3.2. Flexural Strength

The flexural strength results are compatible with the compressive strength results, as presented in Table 6. Fig. (5 and 6) show the improvement in the results for replacement and addition, respectively. Cumulative increases for replacement and addition of nano glass powder are presented in Fig. (7) The figure shows that the best replacement results are obtained for 7.5% replacement and 5% addition of mixes. Therefore, the replacements are a good way to improve concrete quality with less cement content [40]. The acceptable strength activity index equal to 85%, according to ASTM 618 [27], with high fineness is the main contributor to the improvement in strength in the concrete mix with workability adjusted by superplasticizer [2]. Compressive and flexural strengths presented in Fig. (8) have a good correlation with a high R2 of 0.988.

Table 5. Concrete mix proportion.
Mix ID Cement (kg/m3) Glass powder (kg/m3) SP L/100 kg of cement Slump (mm)
Mrf. 380 0.5 86
MR 2.5 370.5 9.5 0.5 84
MR 5.0 361 19 0.6 88
MR 7.5 351.5 28.5 0.65 87
MR 10 342 38 0.7 90
MA2.5 380 9.5 0.55 85
MA5.0 380 19 0.7 87
MA7.5 380 28.5 0.85 86
MA10 380 38 0.9 88

Table 6. Concrete test results.
Mix ID Compressive Strength (N/mm2) Flexural Strength (N/mm2)
7 days 28 days 90 days 7 days 28 days 90 days
Mrf. 27.8 36.8 40.5 3.68 4.96 5.65
MR 2.5 28.1 39.5 43.25 3.72 5.11 5.74
MR 5.0 28.6 41.5 44.0 3.77 5.21 5.81
MR 7.5 29.1 40.8 44.6 3.82 5.34 5.91
MR 10 28.0 39.2 42.9 3.73 5.13 5.81
MA 2.5 28.1 39.2 43.0 3.70 5.15 5.76
MA 5.0 29.3 40.8 44.7 3.80 5.33 5.84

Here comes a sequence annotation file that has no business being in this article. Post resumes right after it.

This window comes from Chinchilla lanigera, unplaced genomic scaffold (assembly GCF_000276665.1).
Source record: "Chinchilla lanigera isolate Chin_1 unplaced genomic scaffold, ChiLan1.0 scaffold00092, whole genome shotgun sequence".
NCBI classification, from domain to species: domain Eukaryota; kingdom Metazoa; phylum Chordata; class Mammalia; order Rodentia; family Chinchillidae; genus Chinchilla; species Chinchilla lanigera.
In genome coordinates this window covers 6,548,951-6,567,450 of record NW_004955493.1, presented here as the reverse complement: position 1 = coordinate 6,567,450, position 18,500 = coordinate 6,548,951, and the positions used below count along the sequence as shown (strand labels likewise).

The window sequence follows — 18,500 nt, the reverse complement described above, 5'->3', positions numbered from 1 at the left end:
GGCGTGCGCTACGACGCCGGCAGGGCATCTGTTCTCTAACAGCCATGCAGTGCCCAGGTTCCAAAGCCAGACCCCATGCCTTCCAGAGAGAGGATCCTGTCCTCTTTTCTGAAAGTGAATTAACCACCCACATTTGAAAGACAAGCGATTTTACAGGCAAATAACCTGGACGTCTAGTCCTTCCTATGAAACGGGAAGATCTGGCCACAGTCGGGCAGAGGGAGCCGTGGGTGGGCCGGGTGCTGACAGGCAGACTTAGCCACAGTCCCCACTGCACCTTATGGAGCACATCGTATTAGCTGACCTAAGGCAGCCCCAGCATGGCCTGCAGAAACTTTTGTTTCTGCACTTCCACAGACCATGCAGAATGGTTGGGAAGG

MA 7.5 28.5 40.0 43.8 3.73 5.27 5.80
MA 10 28.1 39.5 43.25 3.69 5.14 5.68
Fig. (2). Development of compressive strength with different weight percentage replacements of glass powder from cement.

Fig. (3). Cumulative improvement in compressive strength by the replacement and addition of glass powder.

Fig. (4). Development of compressive strength with different weight percentage additions of glass powder.

Fig. (5). Development of flexural strength with different weight percentage replacements of glass powder from cement.

Fig. (6). Development of flexural strength with different weight percentage additions of glass powder.

Fig. (7). Cumulative improvement in flexural strength by the replacement and addition of glass powder.

Fig. (8). Relationship of compressive and flexural strengths for all ages.


  1. Sustainable concrete can be produced using nano glass powder as recycled replacements of cement weight of up to 2.5%, 5%, 7.5%, and 10%, with good workability and better strength.
  2. The additions of nano glass powder to concrete mix with 2.5%, 5%, 7.5%, and 10% as a percentage of cement weight show improvements in compressive and flexural strengths with more demand of water.
  3. The concrete mix with 7.5% replacement of cement by nano recycled glass powder shows improvements in compressive and flexural strengths of up to 12.77% and 7.66%, respectively, at 28 days.
  4. The concrete mix containing the 5% addition by weight of cement of nano recycled glass powder shows improvements in compressive and flexural strengths of up to 11.49% and 7.46%, respectively, at 28 days.
  5. The mixes with replacement of cement exhibit significant improvements in compressive and flexural strengths with less consumption of cement and environmental pollution.


Not applicable.


Not applicable.




The authors declare no conflict of interest, financial or otherwise.


Declared none.